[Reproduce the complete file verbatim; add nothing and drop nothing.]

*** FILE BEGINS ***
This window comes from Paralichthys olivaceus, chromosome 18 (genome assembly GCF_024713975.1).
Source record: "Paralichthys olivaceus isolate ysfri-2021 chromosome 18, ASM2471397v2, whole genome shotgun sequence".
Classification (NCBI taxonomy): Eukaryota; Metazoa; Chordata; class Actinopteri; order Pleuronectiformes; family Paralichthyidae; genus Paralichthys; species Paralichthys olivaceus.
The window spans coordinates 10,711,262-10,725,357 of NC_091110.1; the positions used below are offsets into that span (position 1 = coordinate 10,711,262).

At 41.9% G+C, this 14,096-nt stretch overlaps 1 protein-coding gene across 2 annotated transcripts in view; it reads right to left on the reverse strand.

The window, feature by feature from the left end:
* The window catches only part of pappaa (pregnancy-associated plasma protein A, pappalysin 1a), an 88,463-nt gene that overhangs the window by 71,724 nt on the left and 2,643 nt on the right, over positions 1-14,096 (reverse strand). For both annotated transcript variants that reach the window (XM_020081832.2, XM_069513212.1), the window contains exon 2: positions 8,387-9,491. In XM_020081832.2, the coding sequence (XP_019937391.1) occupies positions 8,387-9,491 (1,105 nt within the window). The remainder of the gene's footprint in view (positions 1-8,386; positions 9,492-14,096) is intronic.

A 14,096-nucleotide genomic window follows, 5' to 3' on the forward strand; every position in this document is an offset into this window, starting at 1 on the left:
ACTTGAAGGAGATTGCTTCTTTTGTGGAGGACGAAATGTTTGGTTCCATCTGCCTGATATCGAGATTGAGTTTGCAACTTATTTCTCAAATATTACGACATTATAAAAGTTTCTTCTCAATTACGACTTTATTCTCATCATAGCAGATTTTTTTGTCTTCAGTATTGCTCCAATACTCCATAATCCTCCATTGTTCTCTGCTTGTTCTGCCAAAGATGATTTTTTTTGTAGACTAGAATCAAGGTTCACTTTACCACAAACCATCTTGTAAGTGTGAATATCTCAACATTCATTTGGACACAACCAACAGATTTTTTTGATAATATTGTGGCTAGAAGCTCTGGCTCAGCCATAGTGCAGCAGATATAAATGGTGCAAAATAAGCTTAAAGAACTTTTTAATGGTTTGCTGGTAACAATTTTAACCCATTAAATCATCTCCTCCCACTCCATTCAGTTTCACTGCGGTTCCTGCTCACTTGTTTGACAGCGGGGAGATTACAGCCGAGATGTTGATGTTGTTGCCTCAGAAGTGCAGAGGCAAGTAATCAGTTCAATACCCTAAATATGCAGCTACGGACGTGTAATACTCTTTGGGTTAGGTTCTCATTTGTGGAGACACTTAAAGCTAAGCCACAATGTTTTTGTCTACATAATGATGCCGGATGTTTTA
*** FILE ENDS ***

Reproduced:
This window comes from Paralichthys olivaceus, chromosome 18 (genome assembly GCF_024713975.1).
Source record: "Paralichthys olivaceus isolate ysfri-2021 chromosome 18, ASM2471397v2, whole genome shotgun sequence".
Classification (NCBI taxonomy): Eukaryota; Metazoa; Chordata; class Actinopteri; order Pleuronectiformes; family Paralichthyidae; genus Paralichthys; species Paralichthys olivaceus.
The window spans coordinates 10,711,262-10,725,357 of NC_091110.1; the positions used below are offsets into that span (position 1 = coordinate 10,711,262).

At 41.9% G+C, this 14,096-nt stretch overlaps 1 protein-coding gene across 2 annotated transcripts in view; it reads right to left on the reverse strand.

The window, feature by feature from the left end:
* The window catches only part of pappaa (pregnancy-associated plasma protein A, pappalysin 1a), an 88,463-nt gene that overhangs the window by 71,724 nt on the left and 2,643 nt on the right, over positions 1-14,096 (reverse strand). For both annotated transcript variants that reach the window (XM_020081832.2, XM_069513212.1), the window contains exon 2: positions 8,387-9,491. In XM_020081832.2, the coding sequence (XP_019937391.1) occupies positions 8,387-9,491 (1,105 nt within the window). The remainder of the gene's footprint in view (positions 1-8,386; positions 9,492-14,096) is intronic.

A 14,096-nucleotide genomic window follows, 5' to 3' on the forward strand; every position in this document is an offset into this window, starting at 1 on the left:
ACTTGAAGGAGATTGCTTCTTTTGTGGAGGACGAAATGTTTGGTTCCATCTGCCTGATATCGAGATTGAGTTTGCAACTTATTTCTCAAATATTACGACATTATAAAAGTTTCTTCTCAATTACGACTTTATTCTCATCATAGCAGATTTTTTTGTCTTCAGTATTGCTCCAATACTCCATAATCCTCCATTGTTCTCTGCTTGTTCTGCCAAAGATGATTTTTTTTGTAGACTAGAATCAAGGTTCACTTTACCACAAACCATCTTGTAAGTGTGAATATCTCAACATTCATTTGGACACAACCAACAGATTTTTTTGATAATATTGTGGCTAGAAGCTCTGGCTCAGCCATAGTGCAGCAGATATAAATGGTGCAAAATAAGCTTAAAGAACTTTTTAATGGTTTGCTGGTAACAATTTTAACCCATTAAATCATCTCCTCCCACTCCATTCAGTTTCACTGCGGTTCCTGCTCACTTGTTTGACAGCGGGGAGATTACAGCCGAGATGTTGATGTTGTTGCCTCAGAAGTGCAGAGGCAAGTAATCAGTTCAATACCCTAAATATGCAGCTACGGACGTGTAATACTCTTTGGGTTAGGTTCTCATTTGTGGAGACACTTAAAGCTAAGCCACAATGTTTTTGTCTACATAATGATGCCGGATGTTTTA